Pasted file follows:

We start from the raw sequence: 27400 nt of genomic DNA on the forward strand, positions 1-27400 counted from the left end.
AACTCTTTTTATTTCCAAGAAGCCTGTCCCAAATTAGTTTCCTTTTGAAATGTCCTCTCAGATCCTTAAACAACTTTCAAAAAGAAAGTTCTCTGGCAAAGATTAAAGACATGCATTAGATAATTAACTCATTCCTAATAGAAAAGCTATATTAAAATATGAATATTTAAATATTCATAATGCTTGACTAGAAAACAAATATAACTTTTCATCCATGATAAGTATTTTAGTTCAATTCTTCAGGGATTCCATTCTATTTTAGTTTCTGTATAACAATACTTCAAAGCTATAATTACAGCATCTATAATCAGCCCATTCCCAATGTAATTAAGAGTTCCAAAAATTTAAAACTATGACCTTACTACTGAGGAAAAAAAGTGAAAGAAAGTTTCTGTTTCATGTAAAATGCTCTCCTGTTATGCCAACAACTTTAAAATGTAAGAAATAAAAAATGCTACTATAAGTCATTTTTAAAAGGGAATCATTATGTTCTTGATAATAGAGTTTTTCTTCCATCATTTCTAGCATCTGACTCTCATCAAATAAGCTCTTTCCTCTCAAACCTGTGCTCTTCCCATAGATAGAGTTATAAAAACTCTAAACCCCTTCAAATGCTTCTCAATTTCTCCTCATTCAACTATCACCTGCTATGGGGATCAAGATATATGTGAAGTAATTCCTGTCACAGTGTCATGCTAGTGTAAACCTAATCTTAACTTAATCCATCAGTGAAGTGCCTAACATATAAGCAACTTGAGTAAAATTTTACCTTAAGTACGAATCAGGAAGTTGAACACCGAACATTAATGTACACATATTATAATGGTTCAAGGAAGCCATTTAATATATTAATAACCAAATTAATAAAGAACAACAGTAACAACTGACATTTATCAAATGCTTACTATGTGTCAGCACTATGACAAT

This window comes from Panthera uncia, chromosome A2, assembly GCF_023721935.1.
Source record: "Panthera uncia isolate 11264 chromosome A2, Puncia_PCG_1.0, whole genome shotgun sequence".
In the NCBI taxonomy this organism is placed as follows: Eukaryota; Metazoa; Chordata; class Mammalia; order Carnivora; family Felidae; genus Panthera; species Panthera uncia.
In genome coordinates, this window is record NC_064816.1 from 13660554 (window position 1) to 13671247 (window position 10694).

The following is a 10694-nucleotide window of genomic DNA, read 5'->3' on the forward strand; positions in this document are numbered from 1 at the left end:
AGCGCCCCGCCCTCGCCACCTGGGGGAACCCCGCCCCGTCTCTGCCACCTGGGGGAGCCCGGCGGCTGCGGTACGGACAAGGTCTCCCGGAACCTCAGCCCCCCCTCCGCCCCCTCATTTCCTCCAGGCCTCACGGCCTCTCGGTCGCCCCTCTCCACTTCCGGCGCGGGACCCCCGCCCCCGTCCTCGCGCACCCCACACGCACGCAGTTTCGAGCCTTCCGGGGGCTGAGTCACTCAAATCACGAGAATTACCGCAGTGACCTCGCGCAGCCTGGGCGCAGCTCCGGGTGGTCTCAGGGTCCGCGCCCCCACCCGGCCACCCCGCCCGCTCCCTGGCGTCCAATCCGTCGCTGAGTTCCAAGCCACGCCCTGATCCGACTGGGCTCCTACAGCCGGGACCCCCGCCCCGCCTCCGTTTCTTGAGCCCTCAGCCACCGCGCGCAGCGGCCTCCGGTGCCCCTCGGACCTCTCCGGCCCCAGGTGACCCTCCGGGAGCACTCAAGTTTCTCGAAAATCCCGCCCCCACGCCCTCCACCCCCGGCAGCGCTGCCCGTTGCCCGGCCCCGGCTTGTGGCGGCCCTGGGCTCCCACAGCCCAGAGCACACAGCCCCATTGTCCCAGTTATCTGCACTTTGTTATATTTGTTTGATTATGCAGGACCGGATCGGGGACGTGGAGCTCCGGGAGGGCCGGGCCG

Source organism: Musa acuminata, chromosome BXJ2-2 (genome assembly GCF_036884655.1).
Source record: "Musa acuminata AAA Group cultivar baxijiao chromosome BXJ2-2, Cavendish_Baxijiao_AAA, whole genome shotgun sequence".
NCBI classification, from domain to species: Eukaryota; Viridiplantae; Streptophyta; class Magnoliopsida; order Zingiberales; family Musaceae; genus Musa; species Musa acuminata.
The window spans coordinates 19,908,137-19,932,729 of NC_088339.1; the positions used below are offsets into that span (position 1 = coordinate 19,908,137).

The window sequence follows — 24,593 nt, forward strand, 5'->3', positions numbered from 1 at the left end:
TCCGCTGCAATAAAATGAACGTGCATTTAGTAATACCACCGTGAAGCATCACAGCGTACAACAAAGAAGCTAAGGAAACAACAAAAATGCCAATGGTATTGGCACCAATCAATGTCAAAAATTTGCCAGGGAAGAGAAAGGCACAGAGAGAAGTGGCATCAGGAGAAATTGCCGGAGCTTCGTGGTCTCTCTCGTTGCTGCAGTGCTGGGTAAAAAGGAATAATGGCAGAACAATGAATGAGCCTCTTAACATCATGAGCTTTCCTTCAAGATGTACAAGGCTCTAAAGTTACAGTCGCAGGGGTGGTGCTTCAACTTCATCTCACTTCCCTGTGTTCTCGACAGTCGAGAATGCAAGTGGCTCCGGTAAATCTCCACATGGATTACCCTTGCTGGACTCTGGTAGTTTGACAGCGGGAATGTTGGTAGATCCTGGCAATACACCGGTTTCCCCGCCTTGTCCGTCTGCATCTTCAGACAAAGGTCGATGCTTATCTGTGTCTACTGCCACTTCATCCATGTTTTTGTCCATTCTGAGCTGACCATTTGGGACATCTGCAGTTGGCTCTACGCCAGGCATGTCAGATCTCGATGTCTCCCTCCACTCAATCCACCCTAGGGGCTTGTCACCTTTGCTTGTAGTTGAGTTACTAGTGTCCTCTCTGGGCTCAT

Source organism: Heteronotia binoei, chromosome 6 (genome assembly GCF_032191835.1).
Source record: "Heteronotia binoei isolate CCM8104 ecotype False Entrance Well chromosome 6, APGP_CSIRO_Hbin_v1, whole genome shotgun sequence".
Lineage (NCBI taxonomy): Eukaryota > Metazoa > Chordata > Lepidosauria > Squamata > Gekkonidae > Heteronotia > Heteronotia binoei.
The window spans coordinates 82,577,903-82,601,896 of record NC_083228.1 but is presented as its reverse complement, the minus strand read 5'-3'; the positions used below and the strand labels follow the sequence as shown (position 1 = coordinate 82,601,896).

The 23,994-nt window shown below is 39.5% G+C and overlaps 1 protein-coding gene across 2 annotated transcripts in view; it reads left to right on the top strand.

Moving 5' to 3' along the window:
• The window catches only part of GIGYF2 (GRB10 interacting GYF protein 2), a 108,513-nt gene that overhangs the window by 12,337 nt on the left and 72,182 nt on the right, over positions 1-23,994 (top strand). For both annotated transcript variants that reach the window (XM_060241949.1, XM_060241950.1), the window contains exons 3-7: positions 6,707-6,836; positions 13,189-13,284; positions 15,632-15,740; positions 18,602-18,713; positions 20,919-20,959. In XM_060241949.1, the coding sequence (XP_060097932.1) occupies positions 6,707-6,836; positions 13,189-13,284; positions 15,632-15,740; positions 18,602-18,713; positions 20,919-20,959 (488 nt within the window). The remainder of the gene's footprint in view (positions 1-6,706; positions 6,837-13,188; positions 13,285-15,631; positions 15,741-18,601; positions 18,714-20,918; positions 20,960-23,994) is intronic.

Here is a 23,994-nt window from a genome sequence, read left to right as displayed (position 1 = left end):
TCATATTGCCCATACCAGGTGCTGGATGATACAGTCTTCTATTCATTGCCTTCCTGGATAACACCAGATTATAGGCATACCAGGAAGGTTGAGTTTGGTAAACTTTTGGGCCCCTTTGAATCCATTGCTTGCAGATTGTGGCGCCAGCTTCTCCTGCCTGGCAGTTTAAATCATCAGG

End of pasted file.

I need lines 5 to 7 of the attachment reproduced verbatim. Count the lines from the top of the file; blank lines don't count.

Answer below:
In the NCBI taxonomy this organism is placed as follows: Eukaryota; Metazoa; Chordata; class Mammalia; order Carnivora; family Felidae; genus Panthera; species Panthera uncia.
In genome coordinates, this window is record NC_064816.1 from 13660554 (window position 1) to 13671247 (window position 10694).

The following is a 10694-nucleotide window of genomic DNA, read 5'->3' on the forward strand; positions in this document are numbered from 1 at the left end: